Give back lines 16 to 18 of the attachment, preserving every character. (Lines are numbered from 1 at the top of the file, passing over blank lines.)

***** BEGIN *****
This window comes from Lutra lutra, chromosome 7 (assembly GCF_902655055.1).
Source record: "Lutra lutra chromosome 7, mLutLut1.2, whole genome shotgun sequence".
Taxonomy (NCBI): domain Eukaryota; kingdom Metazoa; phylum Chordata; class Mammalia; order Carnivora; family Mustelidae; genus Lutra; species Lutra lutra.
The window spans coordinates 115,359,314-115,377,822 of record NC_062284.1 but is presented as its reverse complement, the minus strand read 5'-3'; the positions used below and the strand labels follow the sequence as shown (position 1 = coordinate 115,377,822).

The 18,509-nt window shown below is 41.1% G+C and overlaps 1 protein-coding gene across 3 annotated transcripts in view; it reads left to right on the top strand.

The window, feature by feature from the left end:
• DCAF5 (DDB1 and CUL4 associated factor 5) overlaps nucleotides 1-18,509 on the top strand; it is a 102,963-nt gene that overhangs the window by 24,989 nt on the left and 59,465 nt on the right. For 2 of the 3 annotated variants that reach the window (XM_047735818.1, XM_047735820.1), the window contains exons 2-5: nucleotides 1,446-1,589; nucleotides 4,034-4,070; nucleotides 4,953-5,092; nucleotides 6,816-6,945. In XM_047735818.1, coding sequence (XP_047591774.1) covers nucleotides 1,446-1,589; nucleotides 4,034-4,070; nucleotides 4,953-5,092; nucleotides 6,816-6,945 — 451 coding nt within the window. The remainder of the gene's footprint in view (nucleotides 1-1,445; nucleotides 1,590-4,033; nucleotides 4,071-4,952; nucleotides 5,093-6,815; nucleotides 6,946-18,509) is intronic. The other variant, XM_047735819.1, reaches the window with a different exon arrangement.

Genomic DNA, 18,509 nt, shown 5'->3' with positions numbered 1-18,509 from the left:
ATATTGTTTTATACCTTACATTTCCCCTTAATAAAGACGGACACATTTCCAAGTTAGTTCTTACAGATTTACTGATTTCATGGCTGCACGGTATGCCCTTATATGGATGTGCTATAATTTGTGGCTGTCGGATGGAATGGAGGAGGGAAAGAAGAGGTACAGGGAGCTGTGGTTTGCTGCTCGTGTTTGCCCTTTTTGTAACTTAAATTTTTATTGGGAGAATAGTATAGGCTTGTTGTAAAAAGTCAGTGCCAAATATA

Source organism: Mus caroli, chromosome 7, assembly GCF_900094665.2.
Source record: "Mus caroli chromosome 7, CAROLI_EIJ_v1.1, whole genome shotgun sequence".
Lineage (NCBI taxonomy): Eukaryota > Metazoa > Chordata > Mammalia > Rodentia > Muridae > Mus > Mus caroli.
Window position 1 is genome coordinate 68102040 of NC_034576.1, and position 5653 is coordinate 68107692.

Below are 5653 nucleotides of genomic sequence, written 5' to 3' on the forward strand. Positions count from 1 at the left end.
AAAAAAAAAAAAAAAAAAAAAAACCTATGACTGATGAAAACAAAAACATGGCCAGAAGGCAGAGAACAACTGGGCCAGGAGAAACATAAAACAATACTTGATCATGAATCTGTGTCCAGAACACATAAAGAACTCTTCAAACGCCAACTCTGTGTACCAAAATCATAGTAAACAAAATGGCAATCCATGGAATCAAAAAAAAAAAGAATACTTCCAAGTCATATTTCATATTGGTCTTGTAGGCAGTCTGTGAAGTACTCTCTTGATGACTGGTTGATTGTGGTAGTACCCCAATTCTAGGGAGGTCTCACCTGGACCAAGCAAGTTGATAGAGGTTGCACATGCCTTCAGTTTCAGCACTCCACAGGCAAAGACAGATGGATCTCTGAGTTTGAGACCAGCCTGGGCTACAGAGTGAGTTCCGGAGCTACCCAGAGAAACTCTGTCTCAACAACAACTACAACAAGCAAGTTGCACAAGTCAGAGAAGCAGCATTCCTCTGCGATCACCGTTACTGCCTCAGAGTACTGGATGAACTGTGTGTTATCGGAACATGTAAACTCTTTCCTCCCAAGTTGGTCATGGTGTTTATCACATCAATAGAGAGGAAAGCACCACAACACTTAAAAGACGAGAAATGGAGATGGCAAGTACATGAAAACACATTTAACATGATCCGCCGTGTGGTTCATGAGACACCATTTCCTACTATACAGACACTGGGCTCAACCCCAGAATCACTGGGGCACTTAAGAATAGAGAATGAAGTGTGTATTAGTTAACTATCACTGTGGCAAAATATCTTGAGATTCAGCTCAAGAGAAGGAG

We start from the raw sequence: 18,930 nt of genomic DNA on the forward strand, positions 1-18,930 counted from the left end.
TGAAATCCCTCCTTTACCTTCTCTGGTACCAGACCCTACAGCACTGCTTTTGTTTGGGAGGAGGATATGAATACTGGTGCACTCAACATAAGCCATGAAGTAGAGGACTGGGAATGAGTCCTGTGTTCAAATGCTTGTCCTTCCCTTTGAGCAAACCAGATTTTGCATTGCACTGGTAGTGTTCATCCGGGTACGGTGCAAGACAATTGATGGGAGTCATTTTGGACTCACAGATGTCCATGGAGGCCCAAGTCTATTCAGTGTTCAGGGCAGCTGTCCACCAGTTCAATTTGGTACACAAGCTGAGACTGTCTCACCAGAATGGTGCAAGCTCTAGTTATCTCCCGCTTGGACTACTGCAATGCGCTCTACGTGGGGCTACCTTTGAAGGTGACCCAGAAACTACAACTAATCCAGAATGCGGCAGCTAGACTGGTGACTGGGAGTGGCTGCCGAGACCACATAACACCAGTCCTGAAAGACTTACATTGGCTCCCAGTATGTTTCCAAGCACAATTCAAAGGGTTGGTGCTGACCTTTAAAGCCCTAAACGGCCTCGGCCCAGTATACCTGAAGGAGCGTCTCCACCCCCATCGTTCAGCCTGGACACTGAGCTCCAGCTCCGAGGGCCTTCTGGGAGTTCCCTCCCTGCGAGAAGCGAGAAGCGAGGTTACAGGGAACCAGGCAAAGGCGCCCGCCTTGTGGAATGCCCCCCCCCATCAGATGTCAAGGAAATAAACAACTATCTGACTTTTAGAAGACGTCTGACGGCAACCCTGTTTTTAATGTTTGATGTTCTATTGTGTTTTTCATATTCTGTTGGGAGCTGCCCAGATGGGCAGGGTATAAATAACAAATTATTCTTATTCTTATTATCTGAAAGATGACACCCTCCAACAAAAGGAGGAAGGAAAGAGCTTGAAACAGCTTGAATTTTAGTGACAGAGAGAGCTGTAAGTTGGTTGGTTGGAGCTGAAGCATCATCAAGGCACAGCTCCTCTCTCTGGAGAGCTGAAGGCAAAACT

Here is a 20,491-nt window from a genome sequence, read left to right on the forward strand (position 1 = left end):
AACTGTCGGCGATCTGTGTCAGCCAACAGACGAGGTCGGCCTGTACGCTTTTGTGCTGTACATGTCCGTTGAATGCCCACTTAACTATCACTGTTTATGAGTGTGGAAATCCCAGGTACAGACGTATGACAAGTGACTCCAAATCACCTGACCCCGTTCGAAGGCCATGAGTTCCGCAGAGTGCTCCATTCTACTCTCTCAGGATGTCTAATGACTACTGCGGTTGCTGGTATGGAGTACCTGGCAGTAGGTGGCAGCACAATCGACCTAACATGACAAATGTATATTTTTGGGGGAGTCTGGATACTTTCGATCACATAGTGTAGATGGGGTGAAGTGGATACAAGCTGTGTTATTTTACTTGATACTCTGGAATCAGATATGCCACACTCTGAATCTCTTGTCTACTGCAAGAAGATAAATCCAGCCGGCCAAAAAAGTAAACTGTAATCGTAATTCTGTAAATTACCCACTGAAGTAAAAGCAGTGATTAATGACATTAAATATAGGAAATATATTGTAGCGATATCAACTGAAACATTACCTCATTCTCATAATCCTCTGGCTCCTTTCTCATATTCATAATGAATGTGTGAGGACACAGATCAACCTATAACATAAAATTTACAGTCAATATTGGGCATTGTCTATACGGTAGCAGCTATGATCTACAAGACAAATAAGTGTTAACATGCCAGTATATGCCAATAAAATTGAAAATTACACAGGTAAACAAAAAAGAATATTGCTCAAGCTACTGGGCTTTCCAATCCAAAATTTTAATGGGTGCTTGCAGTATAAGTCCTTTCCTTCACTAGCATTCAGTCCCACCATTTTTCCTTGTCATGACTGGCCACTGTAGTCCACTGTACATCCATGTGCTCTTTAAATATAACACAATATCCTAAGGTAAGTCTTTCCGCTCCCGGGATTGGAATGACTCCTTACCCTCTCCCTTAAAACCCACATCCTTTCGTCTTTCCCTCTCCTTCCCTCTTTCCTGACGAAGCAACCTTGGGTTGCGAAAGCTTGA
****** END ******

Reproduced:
We start from the raw sequence: 18,930 nt of genomic DNA on the forward strand, positions 1-18,930 counted from the left end.
TGAAATCCCTCCTTTACCTTCTCTGGTACCAGACCCTACAGCACTGCTTTTGTTTGGGAGGAGGATATGAATACTGGTGCACTCAACATAAGCCATGAAGTAGAGGACTGGGAATGAGTCCTGTGTTCAAATGCTTGTCCTTCCCTTTGAGCAAACCAGATTTTGCATTGCACTGGTAGTGTTCATCCGGGTACGGTGCAAGACAATTGATGGGAGTCATTTTGGACTCACAGATGTCCATGGAGGCCCAAGTCTATTCAGTGTTCAGGGCAGCTGTCCACCAGTTCAATTTGGTACACAAGCTGAGACTGTCTCACCAGAATGGTGCAAGCTCTAGTTATCTCCCGCTTGGACTACTGCAATGCGCTCTACGTGGGGCTACCTTTGAAGGTGACCCAGAAACTACAACTAATCCAGAATGCGGCAGCTAGACTGGTGACTGGGAGTGGCTGCCGAGACCACATAACACCAGTCCTGAAAGACTTACATTGGCTCCCAGTATGTTTCCAAGCACAATTCAAAGGGTTGGTGCTGACCTTTAAAGCCCTAAACGGCCTCGGCCCAGTATACCTGAAGGAGCGTCTCCACCCCCATCGTTCAGCCTGGACACTGAGCTCCAGCTCCGAGGGCCTTCTGGGAGTTCCCTCCCTGCGAGAAGCGAGAAGCGAGGTTACAGGGAACCAGGCAAAGGCGCCCGCCTTGTGGAATGCCCCCCCCCATCAGATGTCAAGGAAATAAACAACTATCTGACTTTTAGAAGACGTCTGACGGCAACCCTGTTTTTAATGTTTGATGTTCTATTGTGTTTTTCATATTCTGTTGGGAGCTGCCCAGATGGGCAGGGTATAAATAACAAATTATTCTTATTCTTATTATCTGAAAGATGACACCCTCCAACAAAAGGAGGAAGGAAAGAGCTTGAAACAGCTTGAATTTTAGTGACAGAGAGAGCTGTAAGTTGGTTGGTTGGAGCTGAAGCATCATCAAGGCACAGCTCCTCTCTCTGGAGAGCTGAAGGCAAAACT

Here is a 20,491-nt window from a genome sequence, read left to right on the forward strand (position 1 = left end):